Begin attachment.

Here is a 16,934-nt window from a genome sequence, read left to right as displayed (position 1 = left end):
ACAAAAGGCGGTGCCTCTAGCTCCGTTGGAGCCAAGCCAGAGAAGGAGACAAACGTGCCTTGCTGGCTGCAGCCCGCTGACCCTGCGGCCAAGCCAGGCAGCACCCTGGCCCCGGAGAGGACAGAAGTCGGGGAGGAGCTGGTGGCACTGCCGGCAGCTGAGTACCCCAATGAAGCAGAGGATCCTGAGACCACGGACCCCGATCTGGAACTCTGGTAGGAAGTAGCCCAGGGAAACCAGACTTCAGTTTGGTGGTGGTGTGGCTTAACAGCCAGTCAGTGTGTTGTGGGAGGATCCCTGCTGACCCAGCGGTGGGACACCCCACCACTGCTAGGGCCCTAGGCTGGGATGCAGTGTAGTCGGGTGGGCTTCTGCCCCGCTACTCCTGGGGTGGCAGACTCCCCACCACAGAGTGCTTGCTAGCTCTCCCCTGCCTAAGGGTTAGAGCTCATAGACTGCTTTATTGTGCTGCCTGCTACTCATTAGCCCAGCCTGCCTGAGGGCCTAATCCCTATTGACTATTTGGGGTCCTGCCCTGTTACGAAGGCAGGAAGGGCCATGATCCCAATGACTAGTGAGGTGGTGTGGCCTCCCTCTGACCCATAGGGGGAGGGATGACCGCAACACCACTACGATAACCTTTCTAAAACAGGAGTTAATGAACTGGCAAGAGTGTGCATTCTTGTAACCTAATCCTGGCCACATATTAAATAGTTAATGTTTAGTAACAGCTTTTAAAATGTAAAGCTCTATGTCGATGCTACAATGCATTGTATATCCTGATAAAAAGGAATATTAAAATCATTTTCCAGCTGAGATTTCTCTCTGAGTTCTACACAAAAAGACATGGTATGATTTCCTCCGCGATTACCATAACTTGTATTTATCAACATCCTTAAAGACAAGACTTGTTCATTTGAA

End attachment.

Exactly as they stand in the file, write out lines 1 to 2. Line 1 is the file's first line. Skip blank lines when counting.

Here is a 16,934-nt window from a genome sequence, read left to right as displayed (position 1 = left end):
ACAAAAGGCGGTGCCTCTAGCTCCGTTGGAGCCAAGCCAGAGAAGGAGACAAACGTGCCTTGCTGGCTGCAGCCCGCTGACCCTGCGGCCAAGCCAGGCAGCACCCTGGCCCCGGAGAGGACAGAAGTCGGGGAGGAGCTGGTGGCACTGCCGGCAGCTGAGTACCCCAATGAAGCAGAGGATCCTGAGACCACGGACCCCGATCTGGAACTCTGGTAGGAAGTAGCCCAGGGAAACCAGACTTCAGTTTGGTGGTGGTGTGGCTTAACAGCCAGTCAGTGTGTTGTGGGAGGATCCCTGCTGACCCAGCGGTGGGACACCCCACCACTGCTAGGGCCCTAGGCTGGGATGCAGTGTAGTCGGGTGGGCTTCTGCCCCGCTACTCCTGGGGTGGCAGACTCCCCACCACAGAGTGCTTGCTAGCTCTCCCCTGCCTAAGGGTTAGAGCTCATAGACTGCTTTATTGTGCTGCCTGCTACTCATTAGCCCAGCCTGCCTGAGGGCCTAATCCCTATTGACTATTTGGGGTCCTGCCCTGTTACGAAGGCAGGAAGGGCCATGATCCCAATGACTAGTGAGGTGGTGTGGCCTCCCTCTGACCCATAGGGGGAGGGATGACCGCAACACCACTACGATAACCTTTCTAAAACAGGAGTTAATGAACTGGCAAGAGTGTGCATTCTTGTAACCTAATCCTGGCCACATATTAAATAGTTAATGTTTAGTAACAGCTTTTAAAATGTAAAGCTCTATGTCGATGCTACAATGCATTGTATATCCTGATAAAAAGGAATATTAAAATCATTTTCCAGCTGAGATTTCTCTCTGAGTTCTACACAAAAAGACATGGTATGATTTCCTCCGCGATTACCATAACTTGTATTTATCAACATCCTTAAAGACAAGACTTGTTCATTTGAA